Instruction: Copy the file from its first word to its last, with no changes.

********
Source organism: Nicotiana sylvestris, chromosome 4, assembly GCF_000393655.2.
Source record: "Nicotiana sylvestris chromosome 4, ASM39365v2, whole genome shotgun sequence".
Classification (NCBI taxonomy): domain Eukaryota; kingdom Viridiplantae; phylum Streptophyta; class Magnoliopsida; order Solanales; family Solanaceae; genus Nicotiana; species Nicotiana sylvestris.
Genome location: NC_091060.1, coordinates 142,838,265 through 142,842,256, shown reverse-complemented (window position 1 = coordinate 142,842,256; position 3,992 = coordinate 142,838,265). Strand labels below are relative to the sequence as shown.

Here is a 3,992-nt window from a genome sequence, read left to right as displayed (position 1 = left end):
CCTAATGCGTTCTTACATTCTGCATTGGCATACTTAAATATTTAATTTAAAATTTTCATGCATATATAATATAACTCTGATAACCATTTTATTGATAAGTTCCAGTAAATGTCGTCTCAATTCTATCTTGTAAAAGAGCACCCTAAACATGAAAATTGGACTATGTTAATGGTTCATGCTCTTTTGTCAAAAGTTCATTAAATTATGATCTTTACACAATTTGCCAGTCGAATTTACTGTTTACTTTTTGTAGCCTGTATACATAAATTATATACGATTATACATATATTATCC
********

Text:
Source organism: Nicotiana sylvestris, chromosome 4, assembly GCF_000393655.2.
Source record: "Nicotiana sylvestris chromosome 4, ASM39365v2, whole genome shotgun sequence".
Classification (NCBI taxonomy): domain Eukaryota; kingdom Viridiplantae; phylum Streptophyta; class Magnoliopsida; order Solanales; family Solanaceae; genus Nicotiana; species Nicotiana sylvestris.
Genome location: NC_091060.1, coordinates 142,838,265 through 142,842,256, shown reverse-complemented (window position 1 = coordinate 142,842,256; position 3,992 = coordinate 142,838,265). Strand labels below are relative to the sequence as shown.

Here is a 3,992-nt window from a genome sequence, read left to right as displayed (position 1 = left end):
CCTAATGCGTTCTTACATTCTGCATTGGCATACTTAAATATTTAATTTAAAATTTTCATGCATATATAATATAACTCTGATAACCATTTTATTGATAAGTTCCAGTAAATGTCGTCTCAATTCTATCTTGTAAAAGAGCACCCTAAACATGAAAATTGGACTATGTTAATGGTTCATGCTCTTTTGTCAAAAGTTCATTAAATTATGATCTTTACACAATTTGCCAGTCGAATTTACTGTTTACTTTTTGTAGCCTGTATACATAAATTATATACGATTATACATATATTATCC